That's for small teams whose decision-making you can influence, but what about the large crowds that you find on social media? One thing that I mentioned already in my earlier video about social media is that just stepping back and thinking about what you're doing is a way to prevent regrets.
And I formulate that so carefully because for some people maybe preventing a cascade of false information isn't what they want in the first place.
But more interestingly, you can beat the crowd by being part of a group.
I know this sounds somewhat contradictory, but let me explain.
Numerous studies have found that small groups make better decisions than individuals on objective tasks.
That is, tasks for which there is an answer that is either right or wrong.
Such as, which way is the baggage claim left or right? Ask your family and you're less likely to find yourself next to a broken vending machine at the far end of the terminal.
It's easy to see how this is useful on social media.
Not sure whether that email is legit or a scam? Ask a few friends.
Another useful thing to know is that the biggest problem for groups in getting things right is having members which are confident but often wrong.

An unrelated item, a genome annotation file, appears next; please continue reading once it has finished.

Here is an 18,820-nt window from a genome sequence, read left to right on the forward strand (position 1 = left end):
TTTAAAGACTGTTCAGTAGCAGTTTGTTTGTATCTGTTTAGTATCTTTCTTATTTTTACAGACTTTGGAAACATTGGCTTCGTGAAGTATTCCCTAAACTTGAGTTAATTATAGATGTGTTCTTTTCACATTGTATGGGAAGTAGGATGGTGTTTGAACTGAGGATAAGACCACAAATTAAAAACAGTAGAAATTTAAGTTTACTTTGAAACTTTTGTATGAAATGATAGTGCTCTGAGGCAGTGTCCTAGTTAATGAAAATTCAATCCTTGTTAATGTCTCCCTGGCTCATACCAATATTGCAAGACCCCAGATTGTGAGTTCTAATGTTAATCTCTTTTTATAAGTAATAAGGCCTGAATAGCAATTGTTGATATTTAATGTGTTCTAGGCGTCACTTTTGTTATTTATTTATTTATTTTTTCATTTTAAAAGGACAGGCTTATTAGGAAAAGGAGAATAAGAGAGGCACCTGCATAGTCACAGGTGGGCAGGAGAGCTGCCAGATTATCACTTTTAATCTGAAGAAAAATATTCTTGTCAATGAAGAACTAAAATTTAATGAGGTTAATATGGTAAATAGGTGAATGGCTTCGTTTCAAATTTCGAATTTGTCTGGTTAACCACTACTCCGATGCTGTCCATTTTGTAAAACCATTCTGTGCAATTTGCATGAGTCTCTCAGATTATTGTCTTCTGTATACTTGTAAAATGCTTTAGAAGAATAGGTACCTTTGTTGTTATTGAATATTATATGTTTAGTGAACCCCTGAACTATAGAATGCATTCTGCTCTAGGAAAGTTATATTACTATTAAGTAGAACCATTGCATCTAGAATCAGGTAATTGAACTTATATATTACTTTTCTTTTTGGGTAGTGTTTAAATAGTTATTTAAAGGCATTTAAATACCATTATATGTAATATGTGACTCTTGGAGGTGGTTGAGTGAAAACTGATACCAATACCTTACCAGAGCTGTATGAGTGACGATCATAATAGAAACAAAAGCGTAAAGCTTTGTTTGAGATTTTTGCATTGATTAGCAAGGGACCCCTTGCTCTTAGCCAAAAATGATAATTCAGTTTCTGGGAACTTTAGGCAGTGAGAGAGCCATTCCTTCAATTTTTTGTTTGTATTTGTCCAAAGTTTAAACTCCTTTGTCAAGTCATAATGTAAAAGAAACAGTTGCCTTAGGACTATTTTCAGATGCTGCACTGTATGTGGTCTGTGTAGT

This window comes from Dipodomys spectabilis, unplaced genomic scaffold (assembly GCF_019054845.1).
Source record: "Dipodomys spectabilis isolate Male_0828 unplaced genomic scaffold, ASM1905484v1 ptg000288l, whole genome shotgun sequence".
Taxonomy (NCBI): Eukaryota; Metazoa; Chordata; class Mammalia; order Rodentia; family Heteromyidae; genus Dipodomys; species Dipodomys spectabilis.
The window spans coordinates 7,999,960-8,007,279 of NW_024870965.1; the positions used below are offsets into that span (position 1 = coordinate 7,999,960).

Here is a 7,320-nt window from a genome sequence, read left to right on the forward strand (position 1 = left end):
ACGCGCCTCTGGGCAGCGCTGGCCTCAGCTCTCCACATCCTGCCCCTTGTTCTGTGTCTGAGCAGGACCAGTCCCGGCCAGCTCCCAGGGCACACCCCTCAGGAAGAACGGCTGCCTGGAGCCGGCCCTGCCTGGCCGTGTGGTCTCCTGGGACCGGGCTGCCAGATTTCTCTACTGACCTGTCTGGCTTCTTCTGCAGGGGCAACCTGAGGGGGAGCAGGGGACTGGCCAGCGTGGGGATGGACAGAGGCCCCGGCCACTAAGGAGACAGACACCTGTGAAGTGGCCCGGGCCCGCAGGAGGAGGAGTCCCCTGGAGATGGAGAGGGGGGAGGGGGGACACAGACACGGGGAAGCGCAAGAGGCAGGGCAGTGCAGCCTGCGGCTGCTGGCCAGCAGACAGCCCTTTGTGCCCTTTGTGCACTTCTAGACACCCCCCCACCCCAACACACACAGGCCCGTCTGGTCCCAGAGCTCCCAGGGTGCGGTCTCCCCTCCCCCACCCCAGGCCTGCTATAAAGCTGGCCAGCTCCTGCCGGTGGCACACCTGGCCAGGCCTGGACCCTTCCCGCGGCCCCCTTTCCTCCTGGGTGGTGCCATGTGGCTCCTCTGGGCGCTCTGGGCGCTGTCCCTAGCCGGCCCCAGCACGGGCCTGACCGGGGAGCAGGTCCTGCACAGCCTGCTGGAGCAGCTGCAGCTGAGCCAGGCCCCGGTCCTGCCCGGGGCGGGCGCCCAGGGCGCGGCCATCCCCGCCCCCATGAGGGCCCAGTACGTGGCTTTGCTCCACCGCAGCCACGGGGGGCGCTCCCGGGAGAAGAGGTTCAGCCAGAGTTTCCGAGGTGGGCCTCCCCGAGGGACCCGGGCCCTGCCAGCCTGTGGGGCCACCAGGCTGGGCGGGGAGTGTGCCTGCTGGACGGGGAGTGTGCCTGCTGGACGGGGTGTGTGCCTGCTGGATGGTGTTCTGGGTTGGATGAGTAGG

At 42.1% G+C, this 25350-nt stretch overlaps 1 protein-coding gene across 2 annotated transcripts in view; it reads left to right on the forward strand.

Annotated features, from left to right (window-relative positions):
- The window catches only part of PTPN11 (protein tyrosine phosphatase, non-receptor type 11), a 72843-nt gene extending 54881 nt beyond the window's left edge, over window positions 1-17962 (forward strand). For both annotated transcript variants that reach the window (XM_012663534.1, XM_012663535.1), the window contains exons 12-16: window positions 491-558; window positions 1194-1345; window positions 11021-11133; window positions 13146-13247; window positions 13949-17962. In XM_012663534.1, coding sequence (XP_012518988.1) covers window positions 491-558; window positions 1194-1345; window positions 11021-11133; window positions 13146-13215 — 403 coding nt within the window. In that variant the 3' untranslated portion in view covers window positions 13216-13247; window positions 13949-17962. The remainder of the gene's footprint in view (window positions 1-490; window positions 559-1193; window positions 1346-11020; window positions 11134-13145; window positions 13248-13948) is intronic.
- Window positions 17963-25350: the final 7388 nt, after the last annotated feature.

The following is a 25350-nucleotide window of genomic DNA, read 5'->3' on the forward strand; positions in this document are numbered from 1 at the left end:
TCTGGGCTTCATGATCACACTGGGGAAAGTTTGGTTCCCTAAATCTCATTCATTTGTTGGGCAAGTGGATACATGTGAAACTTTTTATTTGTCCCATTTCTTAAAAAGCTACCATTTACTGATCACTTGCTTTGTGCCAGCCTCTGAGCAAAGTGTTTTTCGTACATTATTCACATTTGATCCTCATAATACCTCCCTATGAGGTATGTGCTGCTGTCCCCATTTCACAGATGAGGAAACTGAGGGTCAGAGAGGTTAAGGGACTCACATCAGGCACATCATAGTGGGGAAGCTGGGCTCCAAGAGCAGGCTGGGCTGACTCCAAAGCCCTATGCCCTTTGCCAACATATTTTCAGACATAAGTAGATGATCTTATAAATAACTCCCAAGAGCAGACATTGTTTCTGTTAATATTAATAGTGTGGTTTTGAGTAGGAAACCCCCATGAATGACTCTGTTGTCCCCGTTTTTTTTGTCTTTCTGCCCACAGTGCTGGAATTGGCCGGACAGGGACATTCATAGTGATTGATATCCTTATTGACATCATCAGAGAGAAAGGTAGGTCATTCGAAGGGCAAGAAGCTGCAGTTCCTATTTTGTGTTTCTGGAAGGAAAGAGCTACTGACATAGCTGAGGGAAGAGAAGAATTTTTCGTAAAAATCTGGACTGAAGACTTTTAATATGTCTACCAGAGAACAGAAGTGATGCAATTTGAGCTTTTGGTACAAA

That's because the confident people make up their mind first, and this then causes an information cascade which sways the less confident people.
So be careful around confident people.
It's not that they are necessarily wrong, but if they are, they amplify errors.
Another issue is that we tend to overrate the relevance of our own opinion compared to that of others.
It's called egocentric bias.
A way to beat this issue is to hold back on forming an opinion, but of course that doesn't work if everyone does it.
In summary, making intelligent decisions isn't easy and we're not naturally good at it.
Whether a group of people makes intelligent or dumb decisions depends strongly on how the information is aggregated.
Under certain circumstances, errors can amplify each other rather than cancel out.
As you see, it isn't easy being sharper than a cheesecracker.
Collective intelligence is all well and fine, but as they say, garbage in, garbage out.
The most important thing you can do for your intelligence is to pick your input wisely.